Sidney describes his love of Scotland and talks warmly about his family.
INT: So tell me now do you think of yourself as Scottish through and through?
SM: Oh yes, definitely, definitely.
INT: And your attitude to Scotland?
SM: I beg your pardon?
INT: And how do you feel about Scotland?
SM: What do I feel about Scotland? I feel it’s my home.
SM: I go to Germany quite a lot now. I went there with a school friend from Germany who went to America and we got in touch with each other and he visited me and I visited him in New York and he had a house in Florida as well. And he came here and we went to Germany, to the village, the four of us, him and his wife and my wife, my late wife.
And someone heard – the people that lived next door to our house had heard that I was there, and they somehow or other found out the hotel I was staying in, quite a distance away, and he phoned up and asked to speak to me and he asked me to come and see him and I didn’t know whether I could, or not, as I was going home the following day. I said ‘If I can I will’. We were going to the cemetery and we couldn’t go in because it was raining and the grass was higher than I was. So we went to the village and met these people and ever since we’ve become very good friends. I go there now an average of once or twice a year and I stay with them and two years ago they put down memorial stones for my family. And through that they have now put memorial stones up for every Jewish house in the village, that lived there in 1939 and had to leave because of the Nazis. They’ve put down memorial stones for each and every, outside each Jewish home.
INT: And were there a lot of Jewish people in your village out of the 700?
SM: When I left there were 16 families. There was a synagogue as well which was torn down. They couldn’t burn it because I think it would have set the whole village alight, so they tore it down. And there’s now a memorial plaque where it was and well there’s not a lot of people alive now that I knew. There are a few but not too many, you know.
INT: And how do you feel about Germans today?
SM: Well I’m very friendly with these people; they couldn’t be nicer. My whole family have been there. My children, my grandchildren, we’ve all been visiting there and all like the place. And, but we don’t have much to do with anyone other than these people and, of course, there are some Jewish people who are still there and we’re friendly with them as well. You know the sons of the woman that helped me after the war to get… with my properties. She’s got two sons and they live there and we’re very friendly with them.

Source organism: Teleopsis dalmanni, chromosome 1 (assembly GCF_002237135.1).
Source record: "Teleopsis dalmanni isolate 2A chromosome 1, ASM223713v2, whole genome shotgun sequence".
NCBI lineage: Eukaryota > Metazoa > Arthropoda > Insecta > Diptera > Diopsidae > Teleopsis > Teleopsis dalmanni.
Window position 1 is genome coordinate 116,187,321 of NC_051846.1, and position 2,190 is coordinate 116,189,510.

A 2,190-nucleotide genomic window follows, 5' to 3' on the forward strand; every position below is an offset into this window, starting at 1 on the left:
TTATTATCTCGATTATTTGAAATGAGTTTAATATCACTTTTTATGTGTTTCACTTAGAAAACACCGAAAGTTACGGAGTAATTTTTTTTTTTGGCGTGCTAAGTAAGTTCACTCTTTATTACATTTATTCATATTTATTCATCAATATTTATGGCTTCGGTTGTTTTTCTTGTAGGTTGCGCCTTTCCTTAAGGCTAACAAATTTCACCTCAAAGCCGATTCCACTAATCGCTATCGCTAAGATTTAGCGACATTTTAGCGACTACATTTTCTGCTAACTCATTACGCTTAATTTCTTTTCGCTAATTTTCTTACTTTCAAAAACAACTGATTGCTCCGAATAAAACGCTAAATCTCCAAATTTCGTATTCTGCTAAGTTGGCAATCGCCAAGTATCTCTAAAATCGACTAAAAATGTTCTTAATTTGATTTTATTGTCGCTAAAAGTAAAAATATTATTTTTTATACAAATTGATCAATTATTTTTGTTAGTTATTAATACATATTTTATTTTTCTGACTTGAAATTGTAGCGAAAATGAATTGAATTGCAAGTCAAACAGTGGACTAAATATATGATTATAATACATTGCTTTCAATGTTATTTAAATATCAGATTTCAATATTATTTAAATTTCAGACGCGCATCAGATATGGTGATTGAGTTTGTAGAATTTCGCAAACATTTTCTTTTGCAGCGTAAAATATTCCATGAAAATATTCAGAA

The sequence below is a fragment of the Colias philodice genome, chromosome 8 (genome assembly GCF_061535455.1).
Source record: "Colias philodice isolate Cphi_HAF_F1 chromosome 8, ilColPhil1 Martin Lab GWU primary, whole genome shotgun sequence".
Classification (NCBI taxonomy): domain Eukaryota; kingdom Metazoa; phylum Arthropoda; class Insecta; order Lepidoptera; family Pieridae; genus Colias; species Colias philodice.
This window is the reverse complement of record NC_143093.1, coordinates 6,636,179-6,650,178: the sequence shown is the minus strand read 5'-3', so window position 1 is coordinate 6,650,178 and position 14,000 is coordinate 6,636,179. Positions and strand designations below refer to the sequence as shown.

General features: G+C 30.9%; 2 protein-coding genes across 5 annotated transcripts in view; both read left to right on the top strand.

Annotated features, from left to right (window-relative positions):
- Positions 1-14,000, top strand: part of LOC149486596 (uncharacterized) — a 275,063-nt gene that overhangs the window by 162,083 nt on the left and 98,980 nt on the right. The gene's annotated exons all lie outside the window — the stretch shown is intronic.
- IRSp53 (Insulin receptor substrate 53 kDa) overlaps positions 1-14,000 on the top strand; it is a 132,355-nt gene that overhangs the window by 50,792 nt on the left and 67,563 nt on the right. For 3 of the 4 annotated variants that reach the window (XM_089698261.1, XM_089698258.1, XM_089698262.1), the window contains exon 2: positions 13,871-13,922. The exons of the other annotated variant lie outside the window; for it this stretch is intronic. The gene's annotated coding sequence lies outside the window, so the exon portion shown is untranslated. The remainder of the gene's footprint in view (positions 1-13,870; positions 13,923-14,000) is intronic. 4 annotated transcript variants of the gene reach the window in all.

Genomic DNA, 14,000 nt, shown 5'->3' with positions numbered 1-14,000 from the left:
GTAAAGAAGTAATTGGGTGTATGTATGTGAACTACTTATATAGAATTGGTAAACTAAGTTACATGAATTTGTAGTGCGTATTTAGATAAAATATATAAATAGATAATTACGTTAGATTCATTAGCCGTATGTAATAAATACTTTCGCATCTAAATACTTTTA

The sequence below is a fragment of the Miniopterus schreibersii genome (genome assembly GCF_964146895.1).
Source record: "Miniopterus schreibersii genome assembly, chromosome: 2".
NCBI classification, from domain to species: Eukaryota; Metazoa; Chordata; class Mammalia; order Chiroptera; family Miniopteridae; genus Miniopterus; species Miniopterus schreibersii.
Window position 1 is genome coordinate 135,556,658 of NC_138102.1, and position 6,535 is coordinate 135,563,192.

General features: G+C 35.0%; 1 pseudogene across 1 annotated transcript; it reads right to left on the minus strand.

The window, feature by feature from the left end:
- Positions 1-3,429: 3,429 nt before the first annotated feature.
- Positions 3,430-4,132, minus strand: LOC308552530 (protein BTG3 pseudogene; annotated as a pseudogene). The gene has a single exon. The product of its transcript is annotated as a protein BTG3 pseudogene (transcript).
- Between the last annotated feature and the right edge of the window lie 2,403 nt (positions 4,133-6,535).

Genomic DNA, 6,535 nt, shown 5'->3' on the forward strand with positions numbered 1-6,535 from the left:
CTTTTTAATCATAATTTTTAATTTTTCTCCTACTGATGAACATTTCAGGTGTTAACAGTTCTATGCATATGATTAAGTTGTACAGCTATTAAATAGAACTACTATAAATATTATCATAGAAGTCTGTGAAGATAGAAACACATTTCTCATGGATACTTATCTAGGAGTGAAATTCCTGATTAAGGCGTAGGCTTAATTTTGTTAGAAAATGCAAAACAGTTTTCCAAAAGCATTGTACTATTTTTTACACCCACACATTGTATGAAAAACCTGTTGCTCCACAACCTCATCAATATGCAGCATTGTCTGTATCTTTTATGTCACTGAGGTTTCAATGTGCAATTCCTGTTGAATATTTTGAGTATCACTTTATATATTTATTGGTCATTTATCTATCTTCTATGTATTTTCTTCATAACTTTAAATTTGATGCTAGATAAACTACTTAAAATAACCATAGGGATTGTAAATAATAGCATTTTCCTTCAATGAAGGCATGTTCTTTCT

INT: And your German? Has it come back then?
SM: Yes, my German came back. I speak German like a local.
INT: That shows you. So Sydney to finish off now, what would you say were the high points of your life here in Scotland?
SM: My high points? Well, my whole life in Scotland was high I think; I love the place. I’ve always loved it and I got on very well with the people and it’s just… I just don’t know any other place anymore, you know, it’s my home.
INT: And the low points I think…
INT: Is Judaism significant still in your life? Is being Jewish a significant part of your life?
SM: Oh yes. I’m not an orthodox Jew but I’m a Jew. I was born one and I will die one.
INT: Well Sydney it’s been really interesting speaking to you and thank you so much.
SM: Thank you.
INT: Sydney, I haven’t asked you about your children, they also will be part of the highlights of your life I’m sure.
SM: Oh yes. As I say I have my daughter Lorraine who was born in 1952 and my son was born in 1954. His name is Alan. Both went to, well my son went to a private school in Newton Mearns.
SM: Yes Belmont and my daughter she went to a school, a private school also in Newton Mearns, which was two houses.
SM: Broomlea, yes. And as I say they grew up, my daughter got married to Victor Coates and they had two children; Michelle and Richard. Michelle lives in London. She’s got two children – that’s my great grandchildren; Mia and Ethan. And Richard he got married in April last year and, of course they haven’t got any children yet. Yes that’s it so I’m blessed with great grandchildren and five grandchildren.
INT: That’s great. And I believe Alan’s very good at golf?
SM: He is, he’s a 5 handicap.
INT: And is Alan married?
SM: He’s been married and divorced.
INT: I see. Does he have any children?
SM: He’s got two children and one adopted.
INT: I see.
INT: And Alan I believe is a keen golfer as you were, you were…
SM: He’s more keen than I was.
INT: Were you involved in Bonnyton, the Jewish golf club from early on?
INT: Have you been involved for a long time with Bonnyton?
SM: Yes. I’ve been in Bonnyton quite a long time; I’m now a life member. I was for several years on the Committee as House Convener and yes I was quite involved with it, yes.
INT: I suppose you’ve given up golf now?
SM: 90% yes.
INT: You do a bit of bowling is that right?
SM: I do bowling yes.
INT: Yes, good.
SM: In the Thistle club, you know, Jewish Care.
INT: Yes, yes.
INT: Good, thank you.
Bochingen from Gathering The Voices on Vimeo.